Swimming has been a big part of my life. As a young boy, I spent endless hours frolicking in the shallow end with my dad; in my teens I raced for my school; in my twenties I swam to keep fit and in my thirties I taught my own children to love the water. But in my forties, I began to question the point of swimming back and forth in the same stretch of chemical soup without ever actually getting anywhere.
To the outsider, my mid-life crisis may not have seemed too serious, but to me, it was a big deal. Although I wasn’t considering packing my bags and running off with the au pair, I was falling out of love with a sport that had helped define me as a child and given me confidence as an adult – a sport that, as a registered blind person, I could enjoy just as much as any sighted person could.
Despite being very aware of the positive impact that swimming has traditionally had on my emotional and physical wellbeing, try as I might, once my children had begun to shun my offers of a trip to the local pool, I couldn’t muster up the enthusiasm to don my speedos. Where lane ropes had once guided me, they now seemed to constrain me. Where the other swimmers had once encouraged me, their errant feet and elbows now left bruises. And where the ends of the pool had once been another length done, they now seemed to taunt me. Try doing a tumble turn with your eyes closed.
I was falling out of love with a sport that had helped define me as a child and given me confidence as an adult – a sport that, as a registered blind person, I could enjoy just as much as any sighted person could.
For a while it seemed as though me and swimming would be going our separate ways. The divorce after the mid-life crisis. But then Melanie, my partner, suggested going swimming in a lake. At first, I thought she was joking. Who swims in a lake? Hippies. People who like getting their bits out in public. Superhuman Olympic triathletes. Yes, said Melanie, plus lots of other types who value nature and space in this all too hectic world.
Still skeptical, I logged on to Google, where thanks to various software tools I can enlarge the print to the size I need. Quickly, I discovered that there’s a whole community out there who swear by this outdoor swimming thing. Some of them sound quite normal too. I couldn’t deny that there was something to be said for swimming with the sun on your back and with birdsong providing the soundtrack as you paused to enjoy your surroundings. I also liked the idea that you could go as fast or as slowly as you wanted, without fear of disrupting other swimmers.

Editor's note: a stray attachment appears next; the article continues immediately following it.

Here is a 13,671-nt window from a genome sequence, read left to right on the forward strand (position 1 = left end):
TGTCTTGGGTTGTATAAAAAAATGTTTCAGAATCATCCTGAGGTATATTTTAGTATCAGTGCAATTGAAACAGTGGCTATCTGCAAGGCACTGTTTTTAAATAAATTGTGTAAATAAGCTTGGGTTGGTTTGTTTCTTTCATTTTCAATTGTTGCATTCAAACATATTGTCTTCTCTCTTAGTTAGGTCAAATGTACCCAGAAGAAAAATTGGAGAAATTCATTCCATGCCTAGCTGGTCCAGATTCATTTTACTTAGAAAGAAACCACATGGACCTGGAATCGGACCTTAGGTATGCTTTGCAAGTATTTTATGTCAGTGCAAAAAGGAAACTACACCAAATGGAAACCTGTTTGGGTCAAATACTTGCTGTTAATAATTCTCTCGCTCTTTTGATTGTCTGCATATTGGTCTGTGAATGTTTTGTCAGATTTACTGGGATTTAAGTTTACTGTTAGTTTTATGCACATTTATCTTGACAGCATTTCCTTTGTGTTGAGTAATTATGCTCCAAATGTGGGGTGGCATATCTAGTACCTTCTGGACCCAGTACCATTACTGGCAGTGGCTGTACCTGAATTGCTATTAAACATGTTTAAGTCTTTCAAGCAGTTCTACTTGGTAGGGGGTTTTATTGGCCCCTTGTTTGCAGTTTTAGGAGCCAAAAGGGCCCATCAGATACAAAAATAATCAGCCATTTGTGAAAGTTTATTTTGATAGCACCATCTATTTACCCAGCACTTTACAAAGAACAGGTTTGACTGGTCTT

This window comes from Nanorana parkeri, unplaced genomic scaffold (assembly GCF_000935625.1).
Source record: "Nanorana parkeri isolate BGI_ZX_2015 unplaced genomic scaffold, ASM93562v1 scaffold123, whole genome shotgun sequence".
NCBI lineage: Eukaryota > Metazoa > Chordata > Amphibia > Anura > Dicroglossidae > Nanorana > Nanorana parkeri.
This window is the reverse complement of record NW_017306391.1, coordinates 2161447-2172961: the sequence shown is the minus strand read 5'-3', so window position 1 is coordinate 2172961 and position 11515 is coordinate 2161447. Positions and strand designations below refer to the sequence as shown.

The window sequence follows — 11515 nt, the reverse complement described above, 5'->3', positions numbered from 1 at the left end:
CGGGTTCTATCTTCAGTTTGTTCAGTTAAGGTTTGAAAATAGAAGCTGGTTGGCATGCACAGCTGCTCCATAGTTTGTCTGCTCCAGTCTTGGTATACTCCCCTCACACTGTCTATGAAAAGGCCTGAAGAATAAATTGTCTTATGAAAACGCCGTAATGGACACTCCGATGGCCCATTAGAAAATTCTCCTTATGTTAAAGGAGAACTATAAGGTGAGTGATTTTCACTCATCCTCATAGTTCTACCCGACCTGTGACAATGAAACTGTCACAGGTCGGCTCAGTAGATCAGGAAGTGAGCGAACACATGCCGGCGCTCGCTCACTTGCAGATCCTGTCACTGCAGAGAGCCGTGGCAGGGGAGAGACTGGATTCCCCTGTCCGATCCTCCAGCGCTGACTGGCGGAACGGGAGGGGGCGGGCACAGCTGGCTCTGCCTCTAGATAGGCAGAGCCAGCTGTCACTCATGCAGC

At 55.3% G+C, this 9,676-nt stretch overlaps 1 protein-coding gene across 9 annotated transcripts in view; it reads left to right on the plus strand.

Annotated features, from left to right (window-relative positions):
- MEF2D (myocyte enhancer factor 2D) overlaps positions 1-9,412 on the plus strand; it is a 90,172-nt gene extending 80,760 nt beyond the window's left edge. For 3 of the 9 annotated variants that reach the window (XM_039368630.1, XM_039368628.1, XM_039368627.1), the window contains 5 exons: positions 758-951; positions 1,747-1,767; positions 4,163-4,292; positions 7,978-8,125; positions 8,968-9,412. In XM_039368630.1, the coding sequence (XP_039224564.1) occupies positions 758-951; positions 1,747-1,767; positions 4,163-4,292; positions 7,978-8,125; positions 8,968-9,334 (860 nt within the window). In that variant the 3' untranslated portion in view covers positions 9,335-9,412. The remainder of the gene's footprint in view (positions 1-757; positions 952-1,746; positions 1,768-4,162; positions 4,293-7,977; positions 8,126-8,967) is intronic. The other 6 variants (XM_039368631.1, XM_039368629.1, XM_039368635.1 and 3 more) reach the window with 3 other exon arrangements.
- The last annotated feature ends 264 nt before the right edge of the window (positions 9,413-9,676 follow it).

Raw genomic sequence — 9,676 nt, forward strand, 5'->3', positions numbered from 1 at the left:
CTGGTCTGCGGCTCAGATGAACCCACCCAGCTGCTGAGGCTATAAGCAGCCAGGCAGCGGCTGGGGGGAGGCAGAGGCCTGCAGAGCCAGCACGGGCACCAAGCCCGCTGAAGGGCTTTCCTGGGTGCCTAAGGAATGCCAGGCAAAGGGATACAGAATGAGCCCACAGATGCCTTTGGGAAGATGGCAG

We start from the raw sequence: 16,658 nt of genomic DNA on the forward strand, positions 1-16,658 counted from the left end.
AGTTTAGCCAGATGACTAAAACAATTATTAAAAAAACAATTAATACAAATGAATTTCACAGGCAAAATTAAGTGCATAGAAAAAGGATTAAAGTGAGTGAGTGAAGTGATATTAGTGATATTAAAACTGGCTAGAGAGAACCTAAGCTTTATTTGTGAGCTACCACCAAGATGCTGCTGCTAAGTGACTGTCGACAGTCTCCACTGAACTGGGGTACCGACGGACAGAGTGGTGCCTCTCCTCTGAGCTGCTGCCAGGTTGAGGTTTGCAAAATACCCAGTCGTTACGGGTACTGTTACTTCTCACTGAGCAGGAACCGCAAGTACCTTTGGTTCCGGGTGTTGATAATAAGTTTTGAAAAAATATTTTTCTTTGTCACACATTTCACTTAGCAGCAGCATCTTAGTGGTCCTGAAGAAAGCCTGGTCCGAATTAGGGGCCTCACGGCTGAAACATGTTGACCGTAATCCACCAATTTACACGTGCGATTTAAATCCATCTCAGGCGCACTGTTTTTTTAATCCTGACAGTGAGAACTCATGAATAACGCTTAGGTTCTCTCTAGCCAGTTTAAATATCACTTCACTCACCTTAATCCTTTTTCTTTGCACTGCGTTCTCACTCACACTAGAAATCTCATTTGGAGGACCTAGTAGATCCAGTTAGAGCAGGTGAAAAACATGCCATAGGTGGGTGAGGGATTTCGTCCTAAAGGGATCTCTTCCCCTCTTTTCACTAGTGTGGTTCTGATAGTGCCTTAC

Melanie, my partner, suggested going swimming in a lake. At first, I thought she was joking. Who swims in a lake? Hippies. People who like getting their bits out in public. Yes, said Melanie, plus lots of other types who value nature and space in this all too hectic world.
As my heart rate began to quicken, I read about a lake not too far from my South West London suburban home. Who knew? The more I read, the more I wanted to give it a go. But before I could dive into the crystal clear waters of this newly discovered oasis in the Surrey countryside, I had to ponder a few more issues. How would I know what part of the lake I was in? How would I find my way out? Would they even let a registered blind person swim in their lake?
I make a point of not letting my lack of sight stop me from living my life in the way that I want to live it. I once had a flying lesson so how hard could outdoor swimming be for a registered blind person?
So one sunny Sunday morning, without dwelling for long on the practicalities, Melanie and I got up at too-early-O’clock and headed for Shepperton, a lake in Middlesex. Even I could see that the lake was stunning, the water reflecting the blue of the sky, fringed by mature trees. We immediately fell in love with the place. It was abuzz with triathletes, casual swimmers and family groupings sitting on the grass waiting for the swimmer amongst them to complete their morning exercise, each and every one of them enjoying the idyllic surroundings.